Background: My company sells and installs insulation and weatherization products. We purchase and work with these products on a daily basis. We work with various state and local energy efficiency programs, and have a BPI certified energy consultant on staff... Don't mean to advertise here, just establishing where I'm coming from on this.

Price: I pay less(and charge less) to install blown cellulose than blown fiberglass. I purchase these products wholesale so the pricing may be different to a retail DIY'er, but the overwhelming sentiment that I hear and see is that retail pricing is consistent with that: Cellulose is slightly cheaper in a "blown-in" attic application. Other projects such as new construction, walls, etc could be a different story. Our business is primarily retrofit in existing homes, but I would venture to guess that fiberglass batting is probably cheaper to insulate new construction than a cellulose BIB system or something along those lines.

Performance: Both get the job done. There are some aspects of cellulose that I prefer including versatility (same product can be blown, dense packed, etc), it offers more resistance to airflow, and my installers say that it is more pleasant to work with . We install blown fiberglass upon request or in circumstances where it makes more sense such as going over existing Fg, but all things equal I choose cellulose.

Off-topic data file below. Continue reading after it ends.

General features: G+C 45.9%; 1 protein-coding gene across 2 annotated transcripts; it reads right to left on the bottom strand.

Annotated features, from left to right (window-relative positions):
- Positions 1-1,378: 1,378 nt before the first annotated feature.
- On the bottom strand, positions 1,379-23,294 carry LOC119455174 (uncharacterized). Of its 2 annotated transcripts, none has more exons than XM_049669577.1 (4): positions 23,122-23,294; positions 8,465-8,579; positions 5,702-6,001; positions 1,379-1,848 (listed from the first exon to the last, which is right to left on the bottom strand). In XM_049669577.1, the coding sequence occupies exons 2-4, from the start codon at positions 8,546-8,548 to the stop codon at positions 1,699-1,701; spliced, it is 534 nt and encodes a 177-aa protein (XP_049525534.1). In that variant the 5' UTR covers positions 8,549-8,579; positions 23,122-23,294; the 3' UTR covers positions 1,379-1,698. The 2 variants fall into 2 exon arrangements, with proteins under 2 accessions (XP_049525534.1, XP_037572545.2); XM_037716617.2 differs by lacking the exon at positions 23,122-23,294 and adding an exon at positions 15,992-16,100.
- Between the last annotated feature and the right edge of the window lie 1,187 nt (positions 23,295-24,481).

The home performance community including insulation professionals, energy consultants, etc overwhelming prefer cellulose. Most roofing contractors etc, like fiberglass. This is speculation on my part, but my thought as to their reasoning is that selling an Owens Corning roof AND insulation system is very compelling, and makes a nice package. The builder supply houses also carry and promote that product, while cellulose typically is only available at specialty insulation suppliers (other than the box stores of course).

Health/Safety/"Green factor": There are reports on both sides showing that each one is healthier, safer, and "greener", so it is really impossible to say for certain. There are some things that each is slightly better at as well, but in the end, they are not too far off. My own personal preference is again for cellulose. It has a higher content of recycled material, takes less energy to make, and IMO is the lesser of the two evils in terms of health hazards.

The following is a summary of an extensive Natural Resources Defense Council (NRDC) report. The NRDC is a non-profit environmental membership organization with over 300,000 members and contributors nationwide:
The NRDC has concluded the following:
 Cellulose insulation manufactured from recycled paper is the least polluting and most energy efficient insulation.
 Cellulose has the highest post-consumer recycled content. The fiberglass industry averages 35% recycled glass, while the cellulose industry averages a minimum of 75% recycled content.
 It takes more than 10 x’s as much energy to produce fiberglass insulation as cellulose insulation.